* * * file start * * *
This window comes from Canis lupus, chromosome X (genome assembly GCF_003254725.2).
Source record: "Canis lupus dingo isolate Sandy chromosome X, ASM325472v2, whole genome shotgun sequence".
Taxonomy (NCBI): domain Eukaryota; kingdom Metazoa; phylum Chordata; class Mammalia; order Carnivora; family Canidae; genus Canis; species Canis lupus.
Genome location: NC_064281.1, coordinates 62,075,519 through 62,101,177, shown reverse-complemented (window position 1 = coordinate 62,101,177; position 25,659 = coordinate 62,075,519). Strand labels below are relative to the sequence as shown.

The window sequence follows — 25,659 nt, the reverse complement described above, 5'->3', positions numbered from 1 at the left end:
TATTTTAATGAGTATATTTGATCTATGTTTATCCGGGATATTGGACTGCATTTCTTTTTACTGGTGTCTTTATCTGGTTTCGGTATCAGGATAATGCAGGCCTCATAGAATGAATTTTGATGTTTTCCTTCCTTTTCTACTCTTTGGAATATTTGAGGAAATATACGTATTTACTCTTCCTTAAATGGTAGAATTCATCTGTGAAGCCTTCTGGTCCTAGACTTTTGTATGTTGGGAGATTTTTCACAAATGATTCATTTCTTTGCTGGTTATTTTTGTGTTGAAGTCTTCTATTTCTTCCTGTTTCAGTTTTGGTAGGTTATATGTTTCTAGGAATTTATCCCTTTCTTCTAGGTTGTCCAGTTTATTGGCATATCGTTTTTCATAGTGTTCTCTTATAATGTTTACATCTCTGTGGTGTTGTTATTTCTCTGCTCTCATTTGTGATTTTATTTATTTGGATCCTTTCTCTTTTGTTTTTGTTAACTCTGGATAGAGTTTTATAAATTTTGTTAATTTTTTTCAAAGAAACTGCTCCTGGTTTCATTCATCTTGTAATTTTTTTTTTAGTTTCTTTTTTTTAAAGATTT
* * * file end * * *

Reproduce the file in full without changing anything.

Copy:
This window comes from Canis lupus, chromosome X (genome assembly GCF_003254725.2).
Source record: "Canis lupus dingo isolate Sandy chromosome X, ASM325472v2, whole genome shotgun sequence".
Taxonomy (NCBI): domain Eukaryota; kingdom Metazoa; phylum Chordata; class Mammalia; order Carnivora; family Canidae; genus Canis; species Canis lupus.
Genome location: NC_064281.1, coordinates 62,075,519 through 62,101,177, shown reverse-complemented (window position 1 = coordinate 62,101,177; position 25,659 = coordinate 62,075,519). Strand labels below are relative to the sequence as shown.

The window sequence follows — 25,659 nt, the reverse complement described above, 5'->3', positions numbered from 1 at the left end:
TATTTTAATGAGTATATTTGATCTATGTTTATCCGGGATATTGGACTGCATTTCTTTTTACTGGTGTCTTTATCTGGTTTCGGTATCAGGATAATGCAGGCCTCATAGAATGAATTTTGATGTTTTCCTTCCTTTTCTACTCTTTGGAATATTTGAGGAAATATACGTATTTACTCTTCCTTAAATGGTAGAATTCATCTGTGAAGCCTTCTGGTCCTAGACTTTTGTATGTTGGGAGATTTTTCACAAATGATTCATTTCTTTGCTGGTTATTTTTGTGTTGAAGTCTTCTATTTCTTCCTGTTTCAGTTTTGGTAGGTTATATGTTTCTAGGAATTTATCCCTTTCTTCTAGGTTGTCCAGTTTATTGGCATATCGTTTTTCATAGTGTTCTCTTATAATGTTTACATCTCTGTGGTGTTGTTATTTCTCTGCTCTCATTTGTGATTTTATTTATTTGGATCCTTTCTCTTTTGTTTTTGTTAACTCTGGATAGAGTTTTATAAATTTTGTTAATTTTTTTCAAAGAAACTGCTCCTGGTTTCATTCATCTTGTAATTTTTTTTTTAGTTTCTTTTTTTTAAAGATTT